I don’t care whether or not you or your kid plays with Barbie, I just hope you find inspiration from some of these posts and understand the conversation has to evolve past what we look like and move to WHAT. WE. DO.

We should care more about what we DO with our life than how we look living it.

Ruby's daughter exploring outer space.

Ruby’s daughter exploring outer space. (Image via GUB Life.)

Yolanda, on learning through play with her daughter. “She’s taught me so much more about body image and self love that I could have ever done.”

Ruby explores a rich heritage and cultural tradition through fashion design. ” I shared that grandma (my mama) has an embroidered dress given to her as a gift, something very common in our culture. I got to wear it a few times.”

Brandy empowers her daughter by allowing her freedom to choose her own wardrobe. “It’s clear she was expressing her adorable self and her growing little personality.”

Eliana discusses how dolls become a girl’s friend. “At her age, and with her individual circumstances, Barbie is a friend of hers.”

Tammi witnessed her shy twin daughter finding her voice. “Katie is finding her way. Her strength. Her ability to shine and be the star of the show after all these years.”

Kara and her daughter explore the difficult truth of how segregation and racism impacted their family. “As she played I asked her how she would feel if she was not allowed to go into certain places just because of the color of her skin.”

Kara's daughter explore social justice through play. (Image source Empower Her Inc)

Kara’s daughter explore social justice through play.
(Image source Empower Her Inc)

Jenny sees the power of children’s imaginations. “We tend to lose sight of how much we can add with our minds by expecting everything to be realistic and tangible.”

Brandy learns the power that mermaid effect holds on a timid swimmer. “The whole way home she talked about how she couldn’t wait to swim like a mermaid in class tomorrow.”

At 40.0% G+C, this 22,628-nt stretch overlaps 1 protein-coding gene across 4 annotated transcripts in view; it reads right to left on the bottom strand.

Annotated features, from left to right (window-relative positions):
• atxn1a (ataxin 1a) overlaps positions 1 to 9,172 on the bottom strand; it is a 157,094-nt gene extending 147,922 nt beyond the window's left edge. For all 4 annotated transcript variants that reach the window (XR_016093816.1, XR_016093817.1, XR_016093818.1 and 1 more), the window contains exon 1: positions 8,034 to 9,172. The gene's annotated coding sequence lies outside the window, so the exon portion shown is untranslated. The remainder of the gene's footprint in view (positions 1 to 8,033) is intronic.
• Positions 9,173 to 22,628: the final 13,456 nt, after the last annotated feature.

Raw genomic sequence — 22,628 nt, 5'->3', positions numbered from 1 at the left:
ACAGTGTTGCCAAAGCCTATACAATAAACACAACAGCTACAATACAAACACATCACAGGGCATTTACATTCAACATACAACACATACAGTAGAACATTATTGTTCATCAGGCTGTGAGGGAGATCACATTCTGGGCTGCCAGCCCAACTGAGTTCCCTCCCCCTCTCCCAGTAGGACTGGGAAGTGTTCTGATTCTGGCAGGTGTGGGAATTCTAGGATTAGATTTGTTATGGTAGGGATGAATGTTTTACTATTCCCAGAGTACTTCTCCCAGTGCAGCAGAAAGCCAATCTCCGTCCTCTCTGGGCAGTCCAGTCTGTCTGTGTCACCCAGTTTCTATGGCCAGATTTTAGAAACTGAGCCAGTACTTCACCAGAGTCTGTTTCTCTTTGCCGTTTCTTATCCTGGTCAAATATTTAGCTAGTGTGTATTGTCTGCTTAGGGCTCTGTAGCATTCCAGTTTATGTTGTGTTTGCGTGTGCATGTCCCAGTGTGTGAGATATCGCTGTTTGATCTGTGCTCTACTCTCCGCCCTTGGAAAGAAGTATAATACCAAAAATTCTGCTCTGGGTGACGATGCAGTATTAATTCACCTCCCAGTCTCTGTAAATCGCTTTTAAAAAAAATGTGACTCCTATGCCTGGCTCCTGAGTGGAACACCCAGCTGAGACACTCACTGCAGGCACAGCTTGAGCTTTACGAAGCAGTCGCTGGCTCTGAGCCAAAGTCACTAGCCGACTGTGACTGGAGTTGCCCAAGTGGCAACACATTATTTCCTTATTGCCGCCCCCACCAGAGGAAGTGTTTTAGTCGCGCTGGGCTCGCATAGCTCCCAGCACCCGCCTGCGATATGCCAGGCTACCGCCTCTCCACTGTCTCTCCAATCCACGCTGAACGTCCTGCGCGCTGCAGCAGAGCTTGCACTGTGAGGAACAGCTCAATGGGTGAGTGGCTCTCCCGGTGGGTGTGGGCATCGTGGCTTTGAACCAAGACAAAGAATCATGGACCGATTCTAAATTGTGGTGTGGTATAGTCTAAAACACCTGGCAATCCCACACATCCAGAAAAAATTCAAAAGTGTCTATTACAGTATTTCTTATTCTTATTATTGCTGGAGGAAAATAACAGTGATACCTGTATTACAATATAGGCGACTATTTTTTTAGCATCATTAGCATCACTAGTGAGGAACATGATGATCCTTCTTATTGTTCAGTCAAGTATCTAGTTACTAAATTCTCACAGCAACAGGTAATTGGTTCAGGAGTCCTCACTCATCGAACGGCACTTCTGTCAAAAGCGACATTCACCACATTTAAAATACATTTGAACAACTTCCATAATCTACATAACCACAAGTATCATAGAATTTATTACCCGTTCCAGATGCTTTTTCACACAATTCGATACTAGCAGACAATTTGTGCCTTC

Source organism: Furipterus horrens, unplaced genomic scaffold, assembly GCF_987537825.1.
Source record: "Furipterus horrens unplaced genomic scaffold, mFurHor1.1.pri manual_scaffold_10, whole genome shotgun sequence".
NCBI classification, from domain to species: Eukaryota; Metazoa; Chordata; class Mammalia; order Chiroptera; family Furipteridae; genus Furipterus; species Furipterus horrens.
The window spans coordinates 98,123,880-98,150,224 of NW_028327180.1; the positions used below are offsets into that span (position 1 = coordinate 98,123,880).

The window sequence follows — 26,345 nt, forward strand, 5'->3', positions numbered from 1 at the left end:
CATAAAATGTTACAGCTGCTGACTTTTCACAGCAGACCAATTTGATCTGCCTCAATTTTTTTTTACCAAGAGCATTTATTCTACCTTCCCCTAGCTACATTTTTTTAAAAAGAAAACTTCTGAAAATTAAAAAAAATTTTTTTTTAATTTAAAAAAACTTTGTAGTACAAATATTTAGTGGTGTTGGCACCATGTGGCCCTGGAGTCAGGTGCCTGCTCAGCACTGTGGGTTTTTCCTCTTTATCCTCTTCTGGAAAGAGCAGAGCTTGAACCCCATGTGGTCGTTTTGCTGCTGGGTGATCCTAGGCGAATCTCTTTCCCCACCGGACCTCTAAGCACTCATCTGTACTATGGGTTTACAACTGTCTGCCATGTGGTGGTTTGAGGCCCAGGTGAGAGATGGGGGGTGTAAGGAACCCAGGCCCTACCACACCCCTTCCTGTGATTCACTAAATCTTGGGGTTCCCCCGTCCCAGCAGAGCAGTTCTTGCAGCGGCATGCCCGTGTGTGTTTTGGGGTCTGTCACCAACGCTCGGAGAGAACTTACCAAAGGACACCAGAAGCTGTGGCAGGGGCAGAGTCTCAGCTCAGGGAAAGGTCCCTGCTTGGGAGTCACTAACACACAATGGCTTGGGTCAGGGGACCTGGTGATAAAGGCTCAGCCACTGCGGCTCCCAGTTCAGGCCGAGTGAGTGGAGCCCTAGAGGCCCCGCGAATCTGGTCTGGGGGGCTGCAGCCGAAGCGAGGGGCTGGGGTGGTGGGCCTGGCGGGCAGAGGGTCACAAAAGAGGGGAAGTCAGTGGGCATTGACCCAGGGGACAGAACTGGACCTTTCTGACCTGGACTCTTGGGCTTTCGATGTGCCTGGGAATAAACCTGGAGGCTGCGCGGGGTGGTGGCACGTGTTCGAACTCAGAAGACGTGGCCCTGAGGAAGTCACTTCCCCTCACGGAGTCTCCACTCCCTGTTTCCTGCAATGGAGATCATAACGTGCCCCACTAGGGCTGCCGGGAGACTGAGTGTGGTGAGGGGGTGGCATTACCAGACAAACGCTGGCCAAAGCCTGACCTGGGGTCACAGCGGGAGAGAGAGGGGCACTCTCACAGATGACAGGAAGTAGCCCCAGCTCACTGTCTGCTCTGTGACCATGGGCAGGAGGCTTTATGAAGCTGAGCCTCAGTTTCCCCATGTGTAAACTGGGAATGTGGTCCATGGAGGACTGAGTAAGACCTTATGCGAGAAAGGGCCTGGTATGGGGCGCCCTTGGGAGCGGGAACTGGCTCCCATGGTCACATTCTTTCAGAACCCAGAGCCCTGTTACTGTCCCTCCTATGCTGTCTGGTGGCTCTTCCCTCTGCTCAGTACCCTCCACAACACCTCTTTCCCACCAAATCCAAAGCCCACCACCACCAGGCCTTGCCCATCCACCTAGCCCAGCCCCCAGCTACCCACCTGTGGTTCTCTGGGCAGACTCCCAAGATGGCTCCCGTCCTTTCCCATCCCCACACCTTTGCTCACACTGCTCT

Ruby’s daughter travels out of this world to the moon. “Walking on the moon with Barbie was definitely done in an unexpected way.”

Yolanda discovers her daughter is a business mogul in the making. “I walked in on my daughter playing with her Barbies and overheard the dialog she had for her dolls. Her dolls had taken on the roles of my friends and I, and as such, each was a business owner, freelancer and influencer.”

Tammi sees what has been important to her three daughters over the year. “Again the summer memories are brought back to the forefront as their experience is reenacted in play.”

Eliana realizes Barbie is a reflection of her daughter’s unique personality. “Barbie has the most amazing and beautiful shoes any woman can dream of, but many times my daughter decides to let her walk barefoot and just have fun. Barbie is the reflection of my daughter’s personality and interests.”

You can read my Barbie Project posts here, where my daughter and I focused on all the incredible things her imagination can do with a doll dressed for 150 careers, who drives a jeep and a hot pink camper.

The confident, intelligent, diverse, amazing group of moms blogging for The Barbie Project as we coach our daughters through girlhood.

 

Barbie Project LogoLearn more about The Barbie Project and meet the other bloggers on the project.

On twitter, look for hashtag #BarbieProject and join the conversation.